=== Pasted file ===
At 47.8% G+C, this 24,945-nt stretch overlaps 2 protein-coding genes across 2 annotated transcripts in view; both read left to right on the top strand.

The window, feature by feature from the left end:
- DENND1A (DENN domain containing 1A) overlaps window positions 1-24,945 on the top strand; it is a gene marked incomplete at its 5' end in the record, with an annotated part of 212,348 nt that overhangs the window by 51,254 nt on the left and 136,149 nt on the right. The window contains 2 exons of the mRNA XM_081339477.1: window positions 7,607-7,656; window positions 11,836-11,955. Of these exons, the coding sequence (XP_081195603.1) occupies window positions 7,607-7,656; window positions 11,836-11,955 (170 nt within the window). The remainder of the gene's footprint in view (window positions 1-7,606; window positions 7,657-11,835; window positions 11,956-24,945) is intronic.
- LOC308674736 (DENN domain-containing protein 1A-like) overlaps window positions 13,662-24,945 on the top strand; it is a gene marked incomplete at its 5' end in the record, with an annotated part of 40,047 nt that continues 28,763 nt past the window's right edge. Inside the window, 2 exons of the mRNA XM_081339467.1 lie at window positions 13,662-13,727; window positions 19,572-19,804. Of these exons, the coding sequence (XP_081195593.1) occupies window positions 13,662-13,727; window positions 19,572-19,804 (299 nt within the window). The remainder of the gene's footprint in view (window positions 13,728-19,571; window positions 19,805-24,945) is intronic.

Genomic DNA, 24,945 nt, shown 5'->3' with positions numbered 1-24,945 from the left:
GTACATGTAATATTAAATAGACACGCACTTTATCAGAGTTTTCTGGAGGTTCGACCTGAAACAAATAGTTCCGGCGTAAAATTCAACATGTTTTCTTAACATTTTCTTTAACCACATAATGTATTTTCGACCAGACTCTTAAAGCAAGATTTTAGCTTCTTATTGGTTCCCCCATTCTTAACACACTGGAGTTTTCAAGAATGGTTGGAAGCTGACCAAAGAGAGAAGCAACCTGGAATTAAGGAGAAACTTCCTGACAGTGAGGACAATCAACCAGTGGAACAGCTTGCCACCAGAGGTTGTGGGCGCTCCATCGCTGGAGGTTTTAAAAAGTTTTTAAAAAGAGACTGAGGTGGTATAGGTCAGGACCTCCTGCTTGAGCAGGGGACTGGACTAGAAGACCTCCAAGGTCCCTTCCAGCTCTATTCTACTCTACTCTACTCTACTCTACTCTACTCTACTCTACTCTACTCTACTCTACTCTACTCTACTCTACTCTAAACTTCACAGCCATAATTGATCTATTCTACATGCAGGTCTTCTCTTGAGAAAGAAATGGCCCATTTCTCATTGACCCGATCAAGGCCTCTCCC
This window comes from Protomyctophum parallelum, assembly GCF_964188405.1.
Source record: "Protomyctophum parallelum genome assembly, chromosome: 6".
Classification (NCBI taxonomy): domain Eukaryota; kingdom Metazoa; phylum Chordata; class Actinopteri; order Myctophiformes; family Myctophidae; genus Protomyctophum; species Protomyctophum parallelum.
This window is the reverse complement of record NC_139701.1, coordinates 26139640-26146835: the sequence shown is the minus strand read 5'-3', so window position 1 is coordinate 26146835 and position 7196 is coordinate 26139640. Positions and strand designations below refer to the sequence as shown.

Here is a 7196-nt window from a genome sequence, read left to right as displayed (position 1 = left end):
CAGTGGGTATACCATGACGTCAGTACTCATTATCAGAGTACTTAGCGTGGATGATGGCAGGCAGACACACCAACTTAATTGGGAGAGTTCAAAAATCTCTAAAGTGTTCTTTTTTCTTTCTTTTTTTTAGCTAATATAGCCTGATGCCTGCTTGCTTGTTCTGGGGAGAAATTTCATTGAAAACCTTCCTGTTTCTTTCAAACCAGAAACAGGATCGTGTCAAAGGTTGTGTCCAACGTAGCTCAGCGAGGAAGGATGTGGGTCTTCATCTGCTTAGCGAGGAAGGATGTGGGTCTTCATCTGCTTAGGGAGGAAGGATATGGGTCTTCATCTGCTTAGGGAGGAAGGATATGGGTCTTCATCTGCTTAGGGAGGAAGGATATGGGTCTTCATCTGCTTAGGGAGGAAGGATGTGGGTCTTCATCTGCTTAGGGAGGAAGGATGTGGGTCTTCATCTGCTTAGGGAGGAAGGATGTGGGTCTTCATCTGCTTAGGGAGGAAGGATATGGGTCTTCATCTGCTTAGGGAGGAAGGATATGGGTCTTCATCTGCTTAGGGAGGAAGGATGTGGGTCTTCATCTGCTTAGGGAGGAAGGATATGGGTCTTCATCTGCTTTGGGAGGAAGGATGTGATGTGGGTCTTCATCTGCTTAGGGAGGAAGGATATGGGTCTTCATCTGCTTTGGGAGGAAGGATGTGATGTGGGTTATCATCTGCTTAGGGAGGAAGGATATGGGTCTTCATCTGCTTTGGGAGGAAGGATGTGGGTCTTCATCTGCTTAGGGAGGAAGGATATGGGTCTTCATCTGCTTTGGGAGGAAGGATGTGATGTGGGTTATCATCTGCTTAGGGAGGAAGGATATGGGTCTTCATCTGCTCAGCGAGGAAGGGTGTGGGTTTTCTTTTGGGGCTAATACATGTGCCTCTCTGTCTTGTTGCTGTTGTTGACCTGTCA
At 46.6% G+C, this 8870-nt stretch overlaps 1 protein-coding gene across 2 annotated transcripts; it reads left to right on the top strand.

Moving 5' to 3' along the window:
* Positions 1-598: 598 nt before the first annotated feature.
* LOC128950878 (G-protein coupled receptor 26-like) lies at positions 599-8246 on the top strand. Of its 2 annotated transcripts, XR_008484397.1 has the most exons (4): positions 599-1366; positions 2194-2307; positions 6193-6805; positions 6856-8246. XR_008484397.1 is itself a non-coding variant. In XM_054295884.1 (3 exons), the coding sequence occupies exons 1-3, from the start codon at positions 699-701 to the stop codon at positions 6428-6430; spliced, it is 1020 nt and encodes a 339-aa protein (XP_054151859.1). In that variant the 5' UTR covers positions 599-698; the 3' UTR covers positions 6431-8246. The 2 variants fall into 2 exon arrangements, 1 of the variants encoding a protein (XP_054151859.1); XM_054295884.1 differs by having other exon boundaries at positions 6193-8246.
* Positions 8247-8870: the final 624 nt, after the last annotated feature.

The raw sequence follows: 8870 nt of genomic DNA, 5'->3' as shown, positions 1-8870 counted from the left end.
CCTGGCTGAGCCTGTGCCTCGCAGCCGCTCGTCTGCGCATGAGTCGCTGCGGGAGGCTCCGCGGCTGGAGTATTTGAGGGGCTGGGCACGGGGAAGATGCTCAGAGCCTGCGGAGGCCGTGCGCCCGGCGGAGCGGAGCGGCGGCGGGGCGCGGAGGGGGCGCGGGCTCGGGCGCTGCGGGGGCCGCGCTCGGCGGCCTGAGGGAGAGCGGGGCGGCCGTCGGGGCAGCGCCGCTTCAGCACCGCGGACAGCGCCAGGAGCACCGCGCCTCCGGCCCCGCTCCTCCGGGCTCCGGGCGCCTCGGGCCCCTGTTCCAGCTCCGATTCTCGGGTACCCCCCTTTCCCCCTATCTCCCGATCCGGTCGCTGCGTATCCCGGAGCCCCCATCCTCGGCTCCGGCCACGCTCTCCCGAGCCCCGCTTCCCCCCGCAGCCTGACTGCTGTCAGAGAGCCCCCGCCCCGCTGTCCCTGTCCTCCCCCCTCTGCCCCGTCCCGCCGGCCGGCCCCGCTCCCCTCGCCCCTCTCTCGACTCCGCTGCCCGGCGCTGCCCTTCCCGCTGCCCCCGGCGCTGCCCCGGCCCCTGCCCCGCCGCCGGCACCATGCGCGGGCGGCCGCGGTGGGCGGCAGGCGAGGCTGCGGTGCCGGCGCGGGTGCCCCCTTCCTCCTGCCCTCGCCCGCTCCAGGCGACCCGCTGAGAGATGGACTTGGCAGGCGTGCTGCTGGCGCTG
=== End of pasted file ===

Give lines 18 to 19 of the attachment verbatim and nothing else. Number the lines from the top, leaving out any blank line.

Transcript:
The raw sequence follows: 8870 nt of genomic DNA, 5'->3' as shown, positions 1-8870 counted from the left end.
CCTGGCTGAGCCTGTGCCTCGCAGCCGCTCGTCTGCGCATGAGTCGCTGCGGGAGGCTCCGCGGCTGGAGTATTTGAGGGGCTGGGCACGGGGAAGATGCTCAGAGCCTGCGGAGGCCGTGCGCCCGGCGGAGCGGAGCGGCGGCGGGGCGCGGAGGGGGCGCGGGCTCGGGCGCTGCGGGGGCCGCGCTCGGCGGCCTGAGGGAGAGCGGGGCGGCCGTCGGGGCAGCGCCGCTTCAGCACCGCGGACAGCGCCAGGAGCACCGCGCCTCCGGCCCCGCTCCTCCGGGCTCCGGGCGCCTCGGGCCCCTGTTCCAGCTCCGATTCTCGGGTACCCCCCTTTCCCCCTATCTCCCGATCCGGTCGCTGCGTATCCCGGAGCCCCCATCCTCGGCTCCGGCCACGCTCTCCCGAGCCCCGCTTCCCCCCGCAGCCTGACTGCTGTCAGAGAGCCCCCGCCCCGCTGTCCCTGTCCTCCCCCCTCTGCCCCGTCCCGCCGGCCGGCCCCGCTCCCCTCGCCCCTCTCTCGACTCCGCTGCCCGGCGCTGCCCTTCCCGCTGCCCCCGGCGCTGCCCCGGCCCCTGCCCCGCCGCCGGCACCATGCGCGGGCGGCCGCGGTGGGCGGCAGGCGAGGCTGCGGTGCCGGCGCGGGTGCCCCCTTCCTCCTGCCCTCGCCCGCTCCAGGCGACCCGCTGAGAGATGGACTTGGCAGGCGTGCTGCTGGCGCTG